Toolkit for Forensic Duplication
Dave Carlson - November 10, 2007
Jones, Bejtlich, and Rose (2006) recommended the following items as the minimum requirements for a Forensic Investigator’s traveling digital toolkit (pp. 164-166). [Jones, K. J, Bejtlich, R., and Rose, C. W. (2006). Real digital forensics: Computer security and incident response. Indianapolis: Pearson.] Of course, every investigator has unique preference for tools, both hardware and software. Add or subtract to this forensic toolkit list, as required for specific situations.
- Portable Forensic Workstation and Accessories
- Conduct forensic capture and analysis of suspect systems. Recommended system is called Forensic Air-Lite from Forensic Computers, Inc. Details of the system at: http://www.forensic-computers.com/airlite6mkiii.html. Additional accessories often make an investigator’s job easier or more effective.
- Digital Camera
- A digital camera is a good tool to prove that evidence was not damaged during your duplication. You will want to take a “before” and “after” photo of the original evidence.
- Screwdriver with several sizes and types of bits
- A screwdriver with different sizes and types of bits is always used during an engagement to remove parts, such as hard drives, from computers. We use a model that has all of the bits built into the handle to save space.
- Frequently you will find your nose buried in a dark computer case, documenting connectors and other important information. A flashlight is a “must have” item.
- Dremel Tool
- This tool is an excellent tool for cutting small pieces of metal, polishing surfaces, and more.
- Extra Jumpers
- You can never have enough jumpers. Frequently you will find that the hard drive you are trying to duplicate will have lost all of its important jumpers. You will need a jumper to set and IDE drive to master or slave, for example.
- Extra Screws (cases and hard drives)
- Similar to jumpers, you cannot count on all of the screws being in the suspect’s system.
- Cable Ties
- Cable ties are needed when you have to cut a cable tie in the suspect’s computer to acquire a duplication. You should always return the computer in the same condition you found it.
- Internal Computer Power Extension Cords
- Power extension cords are needed to connect the suspect’s media to your forensic workstation.
- Extra 40-pin IDE Cables
- When you attempt to duplicate an IDE drive, you will need low-density IDE cables to connect the media to your favorite forensic workstation.
- Extra 80-pin IDE Cables
- When you attempt to duplicate an IDE drive, you can use high-density IDE cables for faster transfer rates if the hardware supports it.
- SCSI Cables
- In addition to internal cables, external SCSI cables are often needed. SCSI cables come in 50- and 68-pin varieties. It is wise to have 50- and 68-pin converters available, too. In addition to 50- and 68-pin cables, Centronix to SCSI cables have been used in the past. Moreover, you may occasionally run into the 80-pin hard drive, so having the proper cables or converters around is valuable.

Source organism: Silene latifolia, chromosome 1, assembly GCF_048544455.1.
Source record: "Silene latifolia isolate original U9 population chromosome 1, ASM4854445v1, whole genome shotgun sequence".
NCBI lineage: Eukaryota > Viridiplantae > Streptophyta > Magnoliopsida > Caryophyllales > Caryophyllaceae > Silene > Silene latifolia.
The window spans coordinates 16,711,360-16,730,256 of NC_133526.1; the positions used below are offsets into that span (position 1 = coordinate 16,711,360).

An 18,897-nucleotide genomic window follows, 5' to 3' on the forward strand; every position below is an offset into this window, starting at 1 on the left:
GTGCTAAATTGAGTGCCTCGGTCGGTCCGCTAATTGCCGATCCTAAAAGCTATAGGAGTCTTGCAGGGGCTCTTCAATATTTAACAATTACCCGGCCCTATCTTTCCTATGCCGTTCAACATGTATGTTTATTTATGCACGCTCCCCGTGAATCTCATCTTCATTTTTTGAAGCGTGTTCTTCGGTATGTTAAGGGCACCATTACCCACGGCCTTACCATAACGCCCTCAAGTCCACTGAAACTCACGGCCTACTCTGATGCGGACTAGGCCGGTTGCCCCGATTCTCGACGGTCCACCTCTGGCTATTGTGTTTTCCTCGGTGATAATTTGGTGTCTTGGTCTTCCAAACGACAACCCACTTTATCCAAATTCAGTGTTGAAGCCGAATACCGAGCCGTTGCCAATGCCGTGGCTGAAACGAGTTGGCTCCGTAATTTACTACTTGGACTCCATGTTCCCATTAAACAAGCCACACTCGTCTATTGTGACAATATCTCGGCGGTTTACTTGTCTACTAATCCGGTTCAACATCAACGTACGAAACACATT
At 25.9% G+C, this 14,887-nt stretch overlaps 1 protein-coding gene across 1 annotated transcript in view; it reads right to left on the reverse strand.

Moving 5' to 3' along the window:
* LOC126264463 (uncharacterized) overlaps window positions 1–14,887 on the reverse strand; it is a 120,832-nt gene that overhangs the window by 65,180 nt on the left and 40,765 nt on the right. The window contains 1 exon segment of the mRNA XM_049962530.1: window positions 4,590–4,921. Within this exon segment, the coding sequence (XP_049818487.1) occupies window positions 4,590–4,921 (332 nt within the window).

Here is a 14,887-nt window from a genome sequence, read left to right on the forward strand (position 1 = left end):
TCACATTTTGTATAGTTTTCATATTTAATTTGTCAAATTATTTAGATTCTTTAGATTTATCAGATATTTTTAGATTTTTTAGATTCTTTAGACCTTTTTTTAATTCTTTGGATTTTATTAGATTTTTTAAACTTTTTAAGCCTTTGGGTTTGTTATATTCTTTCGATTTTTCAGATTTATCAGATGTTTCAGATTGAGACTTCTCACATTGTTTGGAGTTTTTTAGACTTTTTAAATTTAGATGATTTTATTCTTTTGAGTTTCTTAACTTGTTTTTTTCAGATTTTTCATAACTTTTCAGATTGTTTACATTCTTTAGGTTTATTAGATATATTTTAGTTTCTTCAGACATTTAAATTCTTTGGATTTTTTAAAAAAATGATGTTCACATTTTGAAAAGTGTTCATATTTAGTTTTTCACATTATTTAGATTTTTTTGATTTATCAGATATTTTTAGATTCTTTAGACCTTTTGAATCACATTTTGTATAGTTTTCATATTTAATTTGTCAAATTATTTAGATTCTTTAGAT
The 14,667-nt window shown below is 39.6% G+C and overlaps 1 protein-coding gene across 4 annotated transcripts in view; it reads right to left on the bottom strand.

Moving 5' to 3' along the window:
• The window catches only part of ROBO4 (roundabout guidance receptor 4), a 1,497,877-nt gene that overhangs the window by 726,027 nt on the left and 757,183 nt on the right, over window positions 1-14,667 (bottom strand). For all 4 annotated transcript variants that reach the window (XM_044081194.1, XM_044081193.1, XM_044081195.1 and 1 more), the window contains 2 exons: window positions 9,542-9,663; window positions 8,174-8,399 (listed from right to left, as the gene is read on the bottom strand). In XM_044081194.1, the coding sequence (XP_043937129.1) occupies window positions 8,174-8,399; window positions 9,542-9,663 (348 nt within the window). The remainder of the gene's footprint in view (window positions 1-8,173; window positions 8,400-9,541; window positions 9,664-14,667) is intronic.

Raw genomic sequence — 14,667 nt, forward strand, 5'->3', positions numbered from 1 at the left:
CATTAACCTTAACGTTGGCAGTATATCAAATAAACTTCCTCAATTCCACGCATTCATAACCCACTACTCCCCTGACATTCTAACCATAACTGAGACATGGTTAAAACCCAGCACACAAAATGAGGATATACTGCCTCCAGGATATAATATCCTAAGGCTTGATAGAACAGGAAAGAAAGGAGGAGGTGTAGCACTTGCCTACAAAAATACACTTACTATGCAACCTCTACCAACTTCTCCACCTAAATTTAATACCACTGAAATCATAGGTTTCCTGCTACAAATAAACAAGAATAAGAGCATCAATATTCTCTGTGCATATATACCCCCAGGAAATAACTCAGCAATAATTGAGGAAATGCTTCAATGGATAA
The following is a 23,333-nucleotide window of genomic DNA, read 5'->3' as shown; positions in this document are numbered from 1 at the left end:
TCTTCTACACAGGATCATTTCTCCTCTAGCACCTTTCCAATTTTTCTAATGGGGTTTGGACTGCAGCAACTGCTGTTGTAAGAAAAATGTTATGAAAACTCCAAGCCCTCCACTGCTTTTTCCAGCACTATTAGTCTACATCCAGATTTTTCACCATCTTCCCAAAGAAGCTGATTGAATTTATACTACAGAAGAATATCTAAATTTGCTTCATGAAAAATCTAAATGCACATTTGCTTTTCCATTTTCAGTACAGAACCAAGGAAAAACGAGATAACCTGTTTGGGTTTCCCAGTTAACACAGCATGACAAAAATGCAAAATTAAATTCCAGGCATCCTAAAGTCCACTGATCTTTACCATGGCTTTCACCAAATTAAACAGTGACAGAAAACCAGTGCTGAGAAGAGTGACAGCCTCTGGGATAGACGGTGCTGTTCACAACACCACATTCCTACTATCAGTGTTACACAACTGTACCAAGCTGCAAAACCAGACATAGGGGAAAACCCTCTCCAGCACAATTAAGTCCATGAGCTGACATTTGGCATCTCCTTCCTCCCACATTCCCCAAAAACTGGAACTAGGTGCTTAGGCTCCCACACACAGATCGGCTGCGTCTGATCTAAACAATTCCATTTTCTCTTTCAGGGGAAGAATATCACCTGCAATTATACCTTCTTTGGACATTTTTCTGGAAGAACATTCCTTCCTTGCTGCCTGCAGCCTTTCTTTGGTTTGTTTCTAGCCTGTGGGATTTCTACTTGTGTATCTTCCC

- SCSI Terminators
- 50- and 68-pin active and passive terminators are often needed when duplicating SCSI drives.
- Chan of Custody Forms
- These should be the same forms (or custom designed for your situation) that are used for tracking any evidence chain of custody.
- Evidence Labels
- As per your situation. Required for accurate tracking of evidence.
- Permanent fine-tipped pens are used to write on evidence and fill out the proper documentation. Have an assortment available.
- Evidence Envelopes
- All evidence should be contained in a tamper-proof evidence envelope.
- Evidence Tape
- Evidence tape can be used to show tampering if you store your evidence in a standard business envelope.
- Anti-static Bags
- Hard drives are stored in anti-static bags for safety.
- Evidence Hard Drives
- Several large hard drives will be used to store the evidence after it is duplicated from the suspect computer system.
- Boot Floppies or CD-ROM
- To acquire a duplication, boot from a trusted media source. Follow accepted practice to acquire a forensic duplication.
- Blank CD-R/DVD-R
- Often you will want to burn a modified bootable CD-ROM or provide your client or management with data. CD-R media is a good way to pass large sets (640 MB) of data. If you need more space, use DVD-R.
- Blank Floppies
- Often you may need to modify a boot disk. Having extra floppies available enables you to do that. Even though most modern computer do not use floppies any more, there are many old computers still in use.
- Network Hub or Switch
- A forensic duplication can be acquired over the network. This can be done safely by placing the suspect’s computer and your forensic workstation on a private network using a hub or switch and duplicating with software that supports this type of transfer.
- Network Cable
- A network cable is needed when duplicating over a network. The hub or switch and cable can be replaced by a cross-over cable if space is a premium in your kit.
- Forensic Software Dongles
- EnCase and FTK (examples of commercial forensic software) require a hardware dongle to operate. Remember to bring these items along, or your onsite analysis may be limited.
- Power Strip
- You may have hubs and several computers when you are onsite. It is wise to bring a power strip so that you are not limited by the number of power outlets when you are away from your lab.
- Operating System Installation Media
- When you connect a new hardware device to your computer, you may be required to have a device driver. Having the OS installation media available will let you quickly install most of the drivers you need.